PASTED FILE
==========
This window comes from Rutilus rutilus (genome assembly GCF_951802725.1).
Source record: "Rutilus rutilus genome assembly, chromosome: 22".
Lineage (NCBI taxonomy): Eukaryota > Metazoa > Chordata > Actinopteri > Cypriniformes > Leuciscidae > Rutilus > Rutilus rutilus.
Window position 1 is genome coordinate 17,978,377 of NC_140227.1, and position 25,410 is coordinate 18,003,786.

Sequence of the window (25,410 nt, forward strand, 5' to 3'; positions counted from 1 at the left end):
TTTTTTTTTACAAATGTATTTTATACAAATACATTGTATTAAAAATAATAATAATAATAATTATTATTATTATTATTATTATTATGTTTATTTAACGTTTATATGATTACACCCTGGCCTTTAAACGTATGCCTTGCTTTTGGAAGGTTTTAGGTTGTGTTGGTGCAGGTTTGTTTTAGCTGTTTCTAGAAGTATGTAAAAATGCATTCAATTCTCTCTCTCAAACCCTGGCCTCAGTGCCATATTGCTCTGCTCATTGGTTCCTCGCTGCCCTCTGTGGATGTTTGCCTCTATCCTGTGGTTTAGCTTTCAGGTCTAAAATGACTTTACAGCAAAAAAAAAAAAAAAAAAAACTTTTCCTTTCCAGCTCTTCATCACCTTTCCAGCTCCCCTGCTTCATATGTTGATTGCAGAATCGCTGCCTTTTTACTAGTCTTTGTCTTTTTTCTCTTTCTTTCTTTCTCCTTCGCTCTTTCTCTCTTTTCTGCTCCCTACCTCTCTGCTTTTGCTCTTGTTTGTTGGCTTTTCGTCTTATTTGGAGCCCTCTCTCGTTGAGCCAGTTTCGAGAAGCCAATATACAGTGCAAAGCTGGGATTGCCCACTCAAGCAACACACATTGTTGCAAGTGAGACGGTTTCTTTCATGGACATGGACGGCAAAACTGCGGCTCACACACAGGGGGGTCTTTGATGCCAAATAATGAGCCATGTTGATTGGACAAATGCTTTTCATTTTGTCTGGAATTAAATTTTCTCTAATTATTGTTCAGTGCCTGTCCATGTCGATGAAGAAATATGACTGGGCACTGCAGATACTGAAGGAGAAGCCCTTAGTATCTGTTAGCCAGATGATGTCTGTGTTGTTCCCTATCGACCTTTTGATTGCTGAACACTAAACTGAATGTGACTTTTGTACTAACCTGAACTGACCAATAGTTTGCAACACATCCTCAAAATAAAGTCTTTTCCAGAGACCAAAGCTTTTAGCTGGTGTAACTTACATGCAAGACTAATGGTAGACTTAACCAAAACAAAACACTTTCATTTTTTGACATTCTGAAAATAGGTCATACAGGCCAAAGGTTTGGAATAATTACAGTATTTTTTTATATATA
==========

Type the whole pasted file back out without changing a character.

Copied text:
This window comes from Rutilus rutilus (genome assembly GCF_951802725.1).
Source record: "Rutilus rutilus genome assembly, chromosome: 22".
Lineage (NCBI taxonomy): Eukaryota > Metazoa > Chordata > Actinopteri > Cypriniformes > Leuciscidae > Rutilus > Rutilus rutilus.
Window position 1 is genome coordinate 17,978,377 of NC_140227.1, and position 25,410 is coordinate 18,003,786.

Sequence of the window (25,410 nt, forward strand, 5' to 3'; positions counted from 1 at the left end):
TTTTTTTTTACAAATGTATTTTATACAAATACATTGTATTAAAAATAATAATAATAATAATTATTATTATTATTATTATTATTATGTTTATTTAACGTTTATATGATTACACCCTGGCCTTTAAACGTATGCCTTGCTTTTGGAAGGTTTTAGGTTGTGTTGGTGCAGGTTTGTTTTAGCTGTTTCTAGAAGTATGTAAAAATGCATTCAATTCTCTCTCTCAAACCCTGGCCTCAGTGCCATATTGCTCTGCTCATTGGTTCCTCGCTGCCCTCTGTGGATGTTTGCCTCTATCCTGTGGTTTAGCTTTCAGGTCTAAAATGACTTTACAGCAAAAAAAAAAAAAAAAAAAACTTTTCCTTTCCAGCTCTTCATCACCTTTCCAGCTCCCCTGCTTCATATGTTGATTGCAGAATCGCTGCCTTTTTACTAGTCTTTGTCTTTTTTCTCTTTCTTTCTTTCTCCTTCGCTCTTTCTCTCTTTTCTGCTCCCTACCTCTCTGCTTTTGCTCTTGTTTGTTGGCTTTTCGTCTTATTTGGAGCCCTCTCTCGTTGAGCCAGTTTCGAGAAGCCAATATACAGTGCAAAGCTGGGATTGCCCACTCAAGCAACACACATTGTTGCAAGTGAGACGGTTTCTTTCATGGACATGGACGGCAAAACTGCGGCTCACACACAGGGGGGTCTTTGATGCCAAATAATGAGCCATGTTGATTGGACAAATGCTTTTCATTTTGTCTGGAATTAAATTTTCTCTAATTATTGTTCAGTGCCTGTCCATGTCGATGAAGAAATATGACTGGGCACTGCAGATACTGAAGGAGAAGCCCTTAGTATCTGTTAGCCAGATGATGTCTGTGTTGTTCCCTATCGACCTTTTGATTGCTGAACACTAAACTGAATGTGACTTTTGTACTAACCTGAACTGACCAATAGTTTGCAACACATCCTCAAAATAAAGTCTTTTCCAGAGACCAAAGCTTTTAGCTGGTGTAACTTACATGCAAGACTAATGGTAGACTTAACCAAAACAAAACACTTTCATTTTTTGACATTCTGAAAATAGGTCATACAGGCCAAAGGTTTGGAATAATTACAGTATTTTTTTATATATA